Sunday, 14 March 2010


It's coming up for almost a year since my last trip to the trashy but enjoyable worlds of Neal Asher and his galaxy-spanning creation, the Polity. But with a birthday and Christmas not long gone, he's been back on my book shelf and has now floated to the top. Orbus, while still technically a Polity novel, is set within Asher's parallel Spatterjay series. So vicious, crustacean-like space aliens and the series' eponymous super-virus are the order of the day.

Picking up only shortly after the climax of The Voyage of the Sable Keech, the novel is largely centred around three characters from the earlier book. The eponymous Orbus, an Old Captain from fleeing from a dark history on the planet Spatterjay; Sniper, an experienced military AI used as something of a free agent by the Polity; and Vrell, a renegade Prador alien now, like Orbus, infected by the empowering Spatterjay virus. The former two pursue the latter into the buffer zone that separates the Prador Kingdom from human-controlled space, but Vrell is more interested in exacting revenge on the Prador King, Oberon, the secret of whose prolonged reign he has uncovered. But as all of these various interests clash violently, they uncover a deeper and much darker truth about the origin of the Spatterjay virus, a revelation about the past that threatens the future.

I could go into much more depth with the plot here, but there's really no point. It's perfectly serviceable, and carries one along through an enjoyable read, but it's basically pure pulp. And I could go into character, but that would be a complete waste of time, since Asher's heroes, while they do leap off the page, owe more to pop-up books than literary fiction. They're fun to be around, and I do enjoy stories that spend time with and "humanise" misunderstood space aliens, but they are not ones for the ages.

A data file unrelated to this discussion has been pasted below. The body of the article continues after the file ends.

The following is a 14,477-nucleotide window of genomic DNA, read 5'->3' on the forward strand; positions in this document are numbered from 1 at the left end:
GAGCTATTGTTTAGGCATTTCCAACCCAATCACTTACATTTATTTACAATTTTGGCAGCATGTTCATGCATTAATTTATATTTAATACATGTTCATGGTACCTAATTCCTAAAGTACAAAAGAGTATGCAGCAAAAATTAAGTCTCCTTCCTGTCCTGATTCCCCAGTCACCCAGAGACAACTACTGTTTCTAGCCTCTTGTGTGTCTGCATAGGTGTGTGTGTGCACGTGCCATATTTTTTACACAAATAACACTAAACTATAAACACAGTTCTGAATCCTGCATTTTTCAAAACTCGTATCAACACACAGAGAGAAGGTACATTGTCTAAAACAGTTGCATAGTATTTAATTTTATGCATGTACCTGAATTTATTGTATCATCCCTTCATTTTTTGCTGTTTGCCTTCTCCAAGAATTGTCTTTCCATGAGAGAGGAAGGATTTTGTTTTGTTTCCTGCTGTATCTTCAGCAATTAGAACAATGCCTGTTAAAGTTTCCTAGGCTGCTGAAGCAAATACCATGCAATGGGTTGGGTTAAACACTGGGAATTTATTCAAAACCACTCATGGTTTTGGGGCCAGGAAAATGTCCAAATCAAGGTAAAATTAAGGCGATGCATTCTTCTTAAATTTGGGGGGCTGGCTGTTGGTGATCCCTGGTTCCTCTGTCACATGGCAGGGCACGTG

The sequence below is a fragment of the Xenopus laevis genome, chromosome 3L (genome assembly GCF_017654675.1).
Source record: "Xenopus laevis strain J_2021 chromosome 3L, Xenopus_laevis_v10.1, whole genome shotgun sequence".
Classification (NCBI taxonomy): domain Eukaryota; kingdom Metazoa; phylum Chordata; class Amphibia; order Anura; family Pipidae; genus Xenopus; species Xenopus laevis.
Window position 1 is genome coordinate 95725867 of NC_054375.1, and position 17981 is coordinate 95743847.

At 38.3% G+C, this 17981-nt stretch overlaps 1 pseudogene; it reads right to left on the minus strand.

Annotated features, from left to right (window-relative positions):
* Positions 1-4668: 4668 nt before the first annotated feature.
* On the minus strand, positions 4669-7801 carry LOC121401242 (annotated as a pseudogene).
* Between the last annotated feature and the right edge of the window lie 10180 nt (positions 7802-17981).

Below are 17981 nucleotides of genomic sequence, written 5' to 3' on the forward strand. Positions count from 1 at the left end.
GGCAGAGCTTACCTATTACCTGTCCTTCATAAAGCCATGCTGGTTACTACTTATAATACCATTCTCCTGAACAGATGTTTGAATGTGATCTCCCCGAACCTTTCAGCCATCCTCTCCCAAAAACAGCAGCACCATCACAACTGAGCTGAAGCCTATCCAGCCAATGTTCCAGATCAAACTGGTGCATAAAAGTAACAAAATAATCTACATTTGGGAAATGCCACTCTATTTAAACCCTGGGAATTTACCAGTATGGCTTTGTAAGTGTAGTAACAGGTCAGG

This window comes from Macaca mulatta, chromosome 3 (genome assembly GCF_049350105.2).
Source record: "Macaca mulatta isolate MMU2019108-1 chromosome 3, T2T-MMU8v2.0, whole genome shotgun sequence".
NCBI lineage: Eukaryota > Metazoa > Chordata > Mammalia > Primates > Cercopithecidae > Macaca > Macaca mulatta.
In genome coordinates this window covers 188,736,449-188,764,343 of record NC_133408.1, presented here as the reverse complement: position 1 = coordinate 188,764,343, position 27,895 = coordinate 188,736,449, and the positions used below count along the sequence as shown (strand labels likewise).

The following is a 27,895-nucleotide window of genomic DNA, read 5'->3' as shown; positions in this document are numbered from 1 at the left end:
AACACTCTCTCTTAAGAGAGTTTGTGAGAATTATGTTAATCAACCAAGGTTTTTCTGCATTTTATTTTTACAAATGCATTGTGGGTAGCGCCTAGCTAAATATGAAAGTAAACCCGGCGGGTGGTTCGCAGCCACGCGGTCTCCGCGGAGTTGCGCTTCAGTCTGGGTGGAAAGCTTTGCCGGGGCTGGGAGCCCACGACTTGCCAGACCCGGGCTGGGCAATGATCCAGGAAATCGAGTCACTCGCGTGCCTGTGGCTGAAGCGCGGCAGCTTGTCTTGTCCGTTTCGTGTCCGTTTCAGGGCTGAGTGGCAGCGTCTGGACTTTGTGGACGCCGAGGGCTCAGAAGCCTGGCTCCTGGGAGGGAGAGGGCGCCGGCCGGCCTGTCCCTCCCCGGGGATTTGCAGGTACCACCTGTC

All that said, Orbus is still a fun read. I'd definitely rate it more than the latter Ian Cormac novels and his Hilldiggers. There's something rather more-ish about his trashy appropriation of science fiction ideas and lingo, and his fusion of it with great heaps of violent action and visceral body horror. There's no one else that I read who manages this quite so successfully. And, to be fair to Asher, while he may be science-fiction-lite, he's still considerably more solid and thought-through than the vast majority of what passes for the genre.

One danger in this book, and something that cropped up in his earlier short story collection The Gabble, is Asher's tying up of key aspects of his fictional world. He's nowhere close to it yet, but there's something of a whiff of Asimov's merging of his Robot and Foundation series. These were great but separate series until late in his career where he decided, probably unwisely, to shoehorn them into a single future history. With the result of some unedifying latter novels. Asher's not there yet, but in linking everything up to the Jain, he's potentially setting himself up for greatly diminishing returns. Which is a shame since, as The Engineer showed, the Jain have a lot more potential than as some sort of convenient "bad guys".

Anyway, as ever, I don't think I'll be ditching Asher any time soon. "Guilty pleasure" being the operative description.

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